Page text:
Hopes for a Brexit trade deal rise as the EU relies on Michel Barnier to move forward and Ursula von der Leyen is now interested in getting things clear, but # 10 warns of getting out of business Is "undervalued".
- Trade talks between the UK and the EU are ongoing but still stalled
- Ursula von der Leyen should now rely on Michel Barnier to get a deal
- No10 has warned that the likelihood of a no-deal split in the next month may be undervalued.
Ursula von der Leyen has started leaning on Michel Barnier to help secure a post-Brexit trade deal with the UK in the hopes that the outlines of an agreement could be in place by the end of the week.
Mr Barnier, the EU's chief negotiator, is involved in talks with UK counterpart Lord Frost, but formal discussions on a handful of crisis issues remain stalled.
However, Mrs von der Leyen, President of the European Commission, is said to be putting pressure on Mr Barnier to find a way out of the stalemate.
British sources said Ms. von der Leyen was now "quite helpful" and "interested in releasing things".
However, despite increased activity on the EU side, number 10 has indicated that the chances of the two sides separating without an agreement in the next month may be “undervalued”.
Ursula von der Leyen, the President of the European Commission, has started to rely on Michel Barnier to secure a trade deal with the UK
Mr Barnier arrived in London on Friday to resume face-to-face talks with British counterpart Lord Frost
The post-Brexit transition phase is expected to end in December, but the path to a trade agreement remains blocked by three main issues: fishing rights, the so-called “level playing field” for rules and the future governance of the agreement.
Personal conversations between Mr Barnier and Lord Frost resumed yesterday after being suspended after a member of the EU team tested positive for coronavirus.
The last round of talks was billed as potentially the last round of talks as the time until the end of the transition period is up.
Mr Barnier's negotiating mandate is set by EU leaders, but the Sunday Times reported that Ms von der Leyen has started to rely on him to move forward and reach an agreement.
A senior British official told the newspaper: “Von der Leyen has been very helpful.
& # 39; She is interested in sharing things. Your team has been more involved lately which is helpful.
“We're not there on par with state aid yet, but we can see how we can get there. The problem is fish. & # 39;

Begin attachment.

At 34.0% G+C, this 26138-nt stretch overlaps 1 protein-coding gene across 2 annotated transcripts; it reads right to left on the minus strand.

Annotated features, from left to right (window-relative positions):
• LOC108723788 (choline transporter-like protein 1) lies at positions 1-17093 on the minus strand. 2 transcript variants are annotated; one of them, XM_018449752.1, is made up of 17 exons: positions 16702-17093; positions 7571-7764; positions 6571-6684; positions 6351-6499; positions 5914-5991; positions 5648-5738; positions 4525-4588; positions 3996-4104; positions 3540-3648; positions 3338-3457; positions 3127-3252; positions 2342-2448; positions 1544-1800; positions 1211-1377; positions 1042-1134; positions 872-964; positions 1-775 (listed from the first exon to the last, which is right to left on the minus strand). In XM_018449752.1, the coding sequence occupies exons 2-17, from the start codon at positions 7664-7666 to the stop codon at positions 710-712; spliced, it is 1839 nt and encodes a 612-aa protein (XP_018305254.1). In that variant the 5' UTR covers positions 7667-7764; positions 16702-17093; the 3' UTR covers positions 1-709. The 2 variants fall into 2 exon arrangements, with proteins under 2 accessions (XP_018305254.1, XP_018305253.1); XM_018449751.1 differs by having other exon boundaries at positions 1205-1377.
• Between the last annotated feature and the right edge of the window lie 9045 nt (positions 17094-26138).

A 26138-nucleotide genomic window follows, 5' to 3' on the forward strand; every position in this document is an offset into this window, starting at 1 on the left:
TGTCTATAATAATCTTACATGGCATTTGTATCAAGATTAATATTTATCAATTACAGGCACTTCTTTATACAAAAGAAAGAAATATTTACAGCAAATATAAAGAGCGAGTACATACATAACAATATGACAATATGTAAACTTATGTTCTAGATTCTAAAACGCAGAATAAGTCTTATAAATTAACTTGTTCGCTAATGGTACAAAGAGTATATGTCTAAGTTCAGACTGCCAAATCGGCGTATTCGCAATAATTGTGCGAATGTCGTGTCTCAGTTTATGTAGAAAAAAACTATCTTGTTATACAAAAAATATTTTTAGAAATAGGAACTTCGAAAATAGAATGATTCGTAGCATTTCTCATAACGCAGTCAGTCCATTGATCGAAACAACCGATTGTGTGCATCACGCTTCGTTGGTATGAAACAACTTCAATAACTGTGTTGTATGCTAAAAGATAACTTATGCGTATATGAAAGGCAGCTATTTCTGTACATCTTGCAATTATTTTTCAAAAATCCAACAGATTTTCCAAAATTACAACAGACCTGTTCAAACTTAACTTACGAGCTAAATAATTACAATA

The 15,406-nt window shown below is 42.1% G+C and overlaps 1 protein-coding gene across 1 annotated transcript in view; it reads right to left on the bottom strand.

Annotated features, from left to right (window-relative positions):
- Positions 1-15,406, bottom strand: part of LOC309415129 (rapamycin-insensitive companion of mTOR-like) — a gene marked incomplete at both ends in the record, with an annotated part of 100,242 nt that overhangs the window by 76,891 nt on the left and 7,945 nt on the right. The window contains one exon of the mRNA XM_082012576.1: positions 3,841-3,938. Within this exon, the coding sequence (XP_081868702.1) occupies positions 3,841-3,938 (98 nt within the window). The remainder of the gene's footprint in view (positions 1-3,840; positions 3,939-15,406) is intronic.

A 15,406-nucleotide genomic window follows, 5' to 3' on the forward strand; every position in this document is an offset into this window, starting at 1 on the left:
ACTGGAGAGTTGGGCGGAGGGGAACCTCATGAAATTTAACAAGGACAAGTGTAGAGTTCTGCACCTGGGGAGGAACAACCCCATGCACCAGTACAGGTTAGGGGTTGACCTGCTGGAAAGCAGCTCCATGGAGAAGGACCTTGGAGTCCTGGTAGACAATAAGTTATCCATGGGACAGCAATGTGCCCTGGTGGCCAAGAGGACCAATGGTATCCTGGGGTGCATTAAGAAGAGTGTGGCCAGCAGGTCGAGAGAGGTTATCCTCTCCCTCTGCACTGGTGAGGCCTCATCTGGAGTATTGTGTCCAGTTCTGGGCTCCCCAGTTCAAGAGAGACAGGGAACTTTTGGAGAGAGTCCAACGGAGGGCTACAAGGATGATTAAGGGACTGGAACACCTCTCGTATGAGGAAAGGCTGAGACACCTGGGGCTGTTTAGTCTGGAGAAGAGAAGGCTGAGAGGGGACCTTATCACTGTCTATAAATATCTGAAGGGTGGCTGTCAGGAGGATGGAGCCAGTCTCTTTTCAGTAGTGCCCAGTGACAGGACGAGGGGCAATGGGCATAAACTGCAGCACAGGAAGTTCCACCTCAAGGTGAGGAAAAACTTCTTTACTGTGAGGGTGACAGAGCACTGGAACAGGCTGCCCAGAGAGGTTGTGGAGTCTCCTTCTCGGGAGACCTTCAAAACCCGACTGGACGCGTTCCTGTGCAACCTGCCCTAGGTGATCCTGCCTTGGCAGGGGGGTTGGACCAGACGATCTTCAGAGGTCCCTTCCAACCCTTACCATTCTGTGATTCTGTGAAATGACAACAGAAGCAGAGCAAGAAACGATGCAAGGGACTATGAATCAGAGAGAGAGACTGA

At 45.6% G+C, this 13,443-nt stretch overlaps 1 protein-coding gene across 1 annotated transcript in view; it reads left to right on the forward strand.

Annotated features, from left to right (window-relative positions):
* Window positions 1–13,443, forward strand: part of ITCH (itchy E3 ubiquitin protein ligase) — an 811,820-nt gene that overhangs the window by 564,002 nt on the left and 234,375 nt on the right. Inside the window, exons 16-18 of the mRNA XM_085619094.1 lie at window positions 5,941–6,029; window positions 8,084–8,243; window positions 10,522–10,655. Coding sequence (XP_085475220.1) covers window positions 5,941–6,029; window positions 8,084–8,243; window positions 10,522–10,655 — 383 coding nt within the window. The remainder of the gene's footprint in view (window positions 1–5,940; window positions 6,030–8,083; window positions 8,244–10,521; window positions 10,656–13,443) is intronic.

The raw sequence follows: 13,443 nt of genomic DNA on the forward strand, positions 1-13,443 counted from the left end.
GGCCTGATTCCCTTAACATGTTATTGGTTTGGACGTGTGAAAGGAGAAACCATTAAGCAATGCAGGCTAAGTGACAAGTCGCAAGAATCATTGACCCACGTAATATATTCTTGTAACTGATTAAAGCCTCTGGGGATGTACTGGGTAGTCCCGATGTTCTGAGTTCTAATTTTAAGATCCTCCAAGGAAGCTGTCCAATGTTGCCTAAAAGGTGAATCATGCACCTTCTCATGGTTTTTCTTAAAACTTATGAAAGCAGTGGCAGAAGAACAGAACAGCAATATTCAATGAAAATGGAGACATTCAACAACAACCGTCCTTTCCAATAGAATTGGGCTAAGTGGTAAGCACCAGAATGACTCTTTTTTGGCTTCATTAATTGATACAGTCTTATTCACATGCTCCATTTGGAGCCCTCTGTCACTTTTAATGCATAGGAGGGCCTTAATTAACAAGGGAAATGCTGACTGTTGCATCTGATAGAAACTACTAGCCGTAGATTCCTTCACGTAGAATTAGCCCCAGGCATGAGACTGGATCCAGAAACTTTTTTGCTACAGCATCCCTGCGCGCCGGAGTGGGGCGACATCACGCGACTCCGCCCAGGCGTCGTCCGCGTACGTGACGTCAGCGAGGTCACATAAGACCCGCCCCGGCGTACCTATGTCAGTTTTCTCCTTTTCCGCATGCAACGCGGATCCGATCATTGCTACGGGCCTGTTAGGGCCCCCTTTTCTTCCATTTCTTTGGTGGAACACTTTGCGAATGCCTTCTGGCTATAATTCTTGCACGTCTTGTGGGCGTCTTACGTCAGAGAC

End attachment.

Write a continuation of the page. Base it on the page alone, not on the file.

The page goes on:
As a sign of the growing involvement of the European Commission in the talks, Ms. von der Leyen has sent Stephanie Riso, one of its senior officials, to help Mr Barnier.
Ms. Riso was involved in the original Brexit divorce negotiations and is seen as someone who could help break the impasse.
It is believed that Boris Johnson could speak to Ms. von der Leyen for the next 48 hours to find a way forward on fishing rights, which is arguably the biggest remaining point of contention.
He could also speak to French President Emmanuel Macron, who firmly believes the EU should stick to its tough stance on this issue.
Both sides now believe that a possible deal will be in sight by the end of this week.
However, Number 10 has warned that there is still a "significant void" in the fisheries and that "no business is arguably undervalued".
Reports last week suggested that Mr Barnier recently said the EU could accept a 15-18 percent reduction in its share of fishing rights in UK waters, but UK officials immediately turned down the offer.
Boris Johnson is expected to speak to Ms. von der Leyen in the next 48 hours as both sides try to facilitate a breakthrough
A government source said: “These numbers are risky and the EU side knows full well that we would never accept this.
"The Commission does not seem to have managed to internalize the scale of the changes required if we are to become an independent nation."
The government has repeatedly stated that it is ready to leave the transition period without an agreement if the EU doesn't move.
A UK source close to the negotiations said: “In the coming days we will continue to negotiate with creativity and intensity.
“We hope that the EU will come up with new ideas because what we've seen so far doesn't cut off. You have to understand that we are not going to sell our sovereignty. & # 39;